Today's Florida residents who are thinking about estate planning may overlook one important thing: the Internet. Anyone who has an online presence -- email accounts, web pages or social networking accounts -- should think about what heirs will be dealing with if they can't access these accounts. The legalities of passing on email accounts and other online possessions are murky due to the relative youth of the digital age, which is why planning ahead of time is a wise idea, especially for someone who conducts business or pays bills online.
Consider the case of two siblings whose brother died and left no way for them to access his email account. A lengthy court battle left the brother and sister unable to obtain their late brother's password from the email provider legally.
This scenario could easily happen to anyone, since most people don't think of their email account as something to be passed on to a relative. The problems caused by not having access to a deceased loved one's email could be serious if they used email to receive financial statements or pay bills.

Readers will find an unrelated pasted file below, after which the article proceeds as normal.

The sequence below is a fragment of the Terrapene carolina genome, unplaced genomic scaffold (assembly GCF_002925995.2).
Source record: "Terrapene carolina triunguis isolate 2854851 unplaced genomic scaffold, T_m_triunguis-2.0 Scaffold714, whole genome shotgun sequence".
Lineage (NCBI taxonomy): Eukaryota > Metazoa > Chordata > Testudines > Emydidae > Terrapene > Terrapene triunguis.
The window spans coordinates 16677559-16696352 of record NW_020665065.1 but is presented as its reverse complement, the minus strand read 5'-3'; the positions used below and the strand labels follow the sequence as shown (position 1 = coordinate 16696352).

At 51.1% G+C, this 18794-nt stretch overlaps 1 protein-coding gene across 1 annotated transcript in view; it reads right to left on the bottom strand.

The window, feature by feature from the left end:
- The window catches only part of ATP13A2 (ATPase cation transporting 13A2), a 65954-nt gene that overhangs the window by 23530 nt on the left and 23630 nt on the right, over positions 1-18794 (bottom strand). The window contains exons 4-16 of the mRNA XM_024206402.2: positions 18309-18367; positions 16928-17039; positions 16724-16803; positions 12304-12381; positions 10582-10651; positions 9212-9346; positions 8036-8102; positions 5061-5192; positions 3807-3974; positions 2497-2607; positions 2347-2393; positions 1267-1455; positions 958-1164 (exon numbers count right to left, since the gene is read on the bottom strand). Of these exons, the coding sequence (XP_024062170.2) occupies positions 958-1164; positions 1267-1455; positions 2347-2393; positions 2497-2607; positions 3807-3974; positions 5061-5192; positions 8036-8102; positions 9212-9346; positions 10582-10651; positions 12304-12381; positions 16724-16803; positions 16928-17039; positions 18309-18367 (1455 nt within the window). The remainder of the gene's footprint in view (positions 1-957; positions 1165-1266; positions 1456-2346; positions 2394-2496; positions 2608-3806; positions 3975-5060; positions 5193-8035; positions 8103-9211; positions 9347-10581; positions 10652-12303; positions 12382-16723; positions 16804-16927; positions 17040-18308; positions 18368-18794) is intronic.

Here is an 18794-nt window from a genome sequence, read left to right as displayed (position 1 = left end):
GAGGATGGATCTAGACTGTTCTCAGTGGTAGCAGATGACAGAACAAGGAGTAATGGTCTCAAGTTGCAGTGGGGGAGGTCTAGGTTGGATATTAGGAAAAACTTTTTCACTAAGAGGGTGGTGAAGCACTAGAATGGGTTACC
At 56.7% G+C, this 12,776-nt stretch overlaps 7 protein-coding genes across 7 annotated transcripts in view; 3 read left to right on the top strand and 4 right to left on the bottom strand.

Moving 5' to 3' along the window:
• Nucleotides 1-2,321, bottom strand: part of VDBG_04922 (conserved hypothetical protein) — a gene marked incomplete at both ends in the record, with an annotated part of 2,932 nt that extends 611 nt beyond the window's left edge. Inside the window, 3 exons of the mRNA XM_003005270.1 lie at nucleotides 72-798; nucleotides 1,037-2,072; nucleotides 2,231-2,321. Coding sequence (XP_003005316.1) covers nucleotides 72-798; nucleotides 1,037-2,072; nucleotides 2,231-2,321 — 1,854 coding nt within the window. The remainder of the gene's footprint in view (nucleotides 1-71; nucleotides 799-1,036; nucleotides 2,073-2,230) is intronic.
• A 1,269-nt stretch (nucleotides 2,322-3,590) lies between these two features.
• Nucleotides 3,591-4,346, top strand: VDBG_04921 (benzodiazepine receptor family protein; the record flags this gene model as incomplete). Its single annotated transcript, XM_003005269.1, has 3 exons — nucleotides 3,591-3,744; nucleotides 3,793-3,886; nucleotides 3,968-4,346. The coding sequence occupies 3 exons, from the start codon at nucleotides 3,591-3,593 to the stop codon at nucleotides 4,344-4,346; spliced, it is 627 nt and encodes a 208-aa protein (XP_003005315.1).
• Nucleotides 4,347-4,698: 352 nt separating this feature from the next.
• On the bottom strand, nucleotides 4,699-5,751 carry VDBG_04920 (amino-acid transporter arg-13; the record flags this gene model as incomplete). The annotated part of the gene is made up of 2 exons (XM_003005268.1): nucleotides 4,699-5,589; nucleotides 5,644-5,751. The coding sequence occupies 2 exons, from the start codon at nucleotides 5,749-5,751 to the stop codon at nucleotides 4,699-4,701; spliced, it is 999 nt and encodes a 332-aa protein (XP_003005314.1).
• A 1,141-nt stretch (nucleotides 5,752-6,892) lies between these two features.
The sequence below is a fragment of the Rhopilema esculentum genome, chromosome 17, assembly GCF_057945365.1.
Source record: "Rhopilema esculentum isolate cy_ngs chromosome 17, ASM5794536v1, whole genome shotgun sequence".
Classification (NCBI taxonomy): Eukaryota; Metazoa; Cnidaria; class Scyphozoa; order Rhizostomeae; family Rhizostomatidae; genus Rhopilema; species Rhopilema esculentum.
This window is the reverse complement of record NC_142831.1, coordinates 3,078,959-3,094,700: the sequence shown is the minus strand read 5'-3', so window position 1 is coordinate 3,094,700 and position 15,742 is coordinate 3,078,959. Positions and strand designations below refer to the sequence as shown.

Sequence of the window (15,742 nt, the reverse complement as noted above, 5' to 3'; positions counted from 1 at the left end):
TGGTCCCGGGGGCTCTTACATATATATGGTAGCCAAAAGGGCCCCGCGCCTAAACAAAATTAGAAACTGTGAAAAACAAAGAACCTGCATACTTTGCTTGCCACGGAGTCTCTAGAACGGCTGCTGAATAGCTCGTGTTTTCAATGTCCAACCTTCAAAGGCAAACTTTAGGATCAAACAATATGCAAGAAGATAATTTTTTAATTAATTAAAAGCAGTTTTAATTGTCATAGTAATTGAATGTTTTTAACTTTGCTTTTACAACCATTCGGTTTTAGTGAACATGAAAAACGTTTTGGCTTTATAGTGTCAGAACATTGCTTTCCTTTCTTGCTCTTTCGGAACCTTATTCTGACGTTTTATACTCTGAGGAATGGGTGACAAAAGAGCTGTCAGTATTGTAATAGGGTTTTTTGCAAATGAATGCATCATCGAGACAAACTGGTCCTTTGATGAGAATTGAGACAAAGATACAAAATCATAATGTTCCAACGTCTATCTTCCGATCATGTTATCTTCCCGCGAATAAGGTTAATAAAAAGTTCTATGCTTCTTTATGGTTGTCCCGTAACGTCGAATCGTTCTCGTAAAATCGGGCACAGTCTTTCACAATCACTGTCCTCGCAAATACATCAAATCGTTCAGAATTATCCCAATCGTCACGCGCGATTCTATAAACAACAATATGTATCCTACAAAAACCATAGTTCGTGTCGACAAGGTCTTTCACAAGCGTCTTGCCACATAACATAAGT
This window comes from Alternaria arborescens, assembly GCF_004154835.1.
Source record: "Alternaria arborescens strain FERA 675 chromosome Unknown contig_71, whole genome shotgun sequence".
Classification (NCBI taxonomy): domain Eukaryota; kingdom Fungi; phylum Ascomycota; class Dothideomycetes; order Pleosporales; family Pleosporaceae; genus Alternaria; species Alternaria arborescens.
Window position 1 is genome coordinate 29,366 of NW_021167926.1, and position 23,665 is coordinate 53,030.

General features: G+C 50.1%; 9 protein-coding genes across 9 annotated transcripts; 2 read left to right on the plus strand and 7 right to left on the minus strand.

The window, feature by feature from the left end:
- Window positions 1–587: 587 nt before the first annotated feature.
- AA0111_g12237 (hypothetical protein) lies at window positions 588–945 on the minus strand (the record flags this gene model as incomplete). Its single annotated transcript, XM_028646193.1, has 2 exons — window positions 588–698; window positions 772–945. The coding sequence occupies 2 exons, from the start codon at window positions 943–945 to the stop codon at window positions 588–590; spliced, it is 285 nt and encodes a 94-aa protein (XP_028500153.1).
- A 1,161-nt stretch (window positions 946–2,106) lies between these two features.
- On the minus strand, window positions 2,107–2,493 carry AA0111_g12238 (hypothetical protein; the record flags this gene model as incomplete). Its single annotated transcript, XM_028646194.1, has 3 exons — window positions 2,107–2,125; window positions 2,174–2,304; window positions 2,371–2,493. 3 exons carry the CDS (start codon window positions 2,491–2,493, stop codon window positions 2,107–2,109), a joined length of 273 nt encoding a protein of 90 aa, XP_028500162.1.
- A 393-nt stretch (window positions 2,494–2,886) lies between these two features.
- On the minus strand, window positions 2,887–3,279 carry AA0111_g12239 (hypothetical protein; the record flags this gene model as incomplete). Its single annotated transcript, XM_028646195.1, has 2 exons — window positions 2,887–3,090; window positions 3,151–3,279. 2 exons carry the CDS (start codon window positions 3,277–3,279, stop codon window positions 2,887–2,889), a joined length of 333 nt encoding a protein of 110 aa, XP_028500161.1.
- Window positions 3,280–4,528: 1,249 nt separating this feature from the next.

The simplest way to be sure that someone can access an online accounts is to tell them the passwords. This may not be desirable, however, or the owner may change the passwords frequently and find it too difficult to keep the other person up to date on them. But sharing the passwords of just the most important accounts could spare the account owner's survivors a lot of hassle.
An attorney with experience in estate planning could serve as a guide through the process of creating a will and making other end-of-life decisions. They could answer questions and suggest options to ensure that the person's wishes are met and their loved ones will not encounter unexpected obstacles.
Source: Forbes, "When Heirs Must Battle For Access To E-mail Accounts", Deborah L. Jacobs, December 11, 2013